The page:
Yes, when a maneuver says that the maneuver's target is moved away from the initiator, up is a valid direction away from the initiator. Most combat assume a closed environment, however, so clearance is a factor, and if the target can't be thrown into a clear space the target stays in its space.

The target might respond to the fall with immediate action if he's one available (i.e. he might've used it already; he was being attacked, after all). And, even if he does, finding a way to land safely without an epic Tumble skill check is challenging.

It's up to the DM if, as per the 1st-level Setting Sun maneuver mighty throw [strike], "[r]esolv[ing] the throw as a trip attempt" (ToB 73) is a trip attempt that actually trips. If so, according to the Rules Compendium, "A winged creature can be tripped, and if it is, it falls as if it didn’t maintain its minimum forward speed" (145), but the Rules Compendium is occasionally dubious (and, furthermore, not all flying creatures possess wings); I'd argue istead that a target the initiator launches into the air who possesses a fly speed and good or perfect maneuverability--therefore no minimum forward speed and can hover--is simply now in the air hovering (yet still technically prone) if the target doesn't want to fall, as that's more in keeping with the SRD. Nonflying creatures with worse than good maneuverability would drop 150 ft. immediately and 300 ft. each round on their turns until they hit--let's assume--the ground.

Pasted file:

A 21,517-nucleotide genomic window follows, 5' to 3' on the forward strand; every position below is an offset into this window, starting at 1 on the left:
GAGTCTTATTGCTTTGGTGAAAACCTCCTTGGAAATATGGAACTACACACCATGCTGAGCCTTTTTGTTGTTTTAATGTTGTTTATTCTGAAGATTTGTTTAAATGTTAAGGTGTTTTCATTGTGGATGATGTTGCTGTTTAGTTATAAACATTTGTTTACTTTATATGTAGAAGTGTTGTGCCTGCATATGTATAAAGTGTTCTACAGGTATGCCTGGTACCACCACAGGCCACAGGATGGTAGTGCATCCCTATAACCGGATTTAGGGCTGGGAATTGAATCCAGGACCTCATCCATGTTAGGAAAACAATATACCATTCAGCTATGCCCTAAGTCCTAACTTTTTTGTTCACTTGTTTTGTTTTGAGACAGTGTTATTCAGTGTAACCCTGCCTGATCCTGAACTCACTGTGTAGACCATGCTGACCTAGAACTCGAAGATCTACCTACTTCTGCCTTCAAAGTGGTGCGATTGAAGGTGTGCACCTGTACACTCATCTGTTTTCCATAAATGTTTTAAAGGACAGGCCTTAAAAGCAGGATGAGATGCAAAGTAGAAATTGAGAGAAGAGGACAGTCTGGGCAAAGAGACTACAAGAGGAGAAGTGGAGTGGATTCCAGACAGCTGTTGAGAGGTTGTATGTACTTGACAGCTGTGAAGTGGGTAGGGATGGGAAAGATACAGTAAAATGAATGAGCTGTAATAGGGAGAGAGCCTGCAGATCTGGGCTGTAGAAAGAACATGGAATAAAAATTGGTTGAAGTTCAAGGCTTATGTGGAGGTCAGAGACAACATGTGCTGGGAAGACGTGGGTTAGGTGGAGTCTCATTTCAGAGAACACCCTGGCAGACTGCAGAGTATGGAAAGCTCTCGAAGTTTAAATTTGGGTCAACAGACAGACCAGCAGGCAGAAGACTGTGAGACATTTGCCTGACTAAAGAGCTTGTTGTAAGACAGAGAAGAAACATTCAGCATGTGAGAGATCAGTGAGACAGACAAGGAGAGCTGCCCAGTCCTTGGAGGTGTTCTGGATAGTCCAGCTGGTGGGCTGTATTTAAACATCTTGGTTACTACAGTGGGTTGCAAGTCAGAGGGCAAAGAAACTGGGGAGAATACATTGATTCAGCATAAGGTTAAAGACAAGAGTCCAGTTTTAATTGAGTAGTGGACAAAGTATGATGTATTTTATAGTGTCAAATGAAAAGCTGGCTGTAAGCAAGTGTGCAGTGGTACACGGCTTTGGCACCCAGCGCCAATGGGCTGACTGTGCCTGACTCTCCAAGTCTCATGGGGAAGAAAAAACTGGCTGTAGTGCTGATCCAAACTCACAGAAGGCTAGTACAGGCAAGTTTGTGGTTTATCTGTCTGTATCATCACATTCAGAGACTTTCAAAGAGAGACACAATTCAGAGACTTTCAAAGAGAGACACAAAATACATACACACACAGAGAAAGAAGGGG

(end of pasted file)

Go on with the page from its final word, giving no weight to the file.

In other words, at low levels this is a valid tactic. And at high levels everyone flies anyway.

The Argument for a House Rule to Resolve the Fall on the Foe's Turn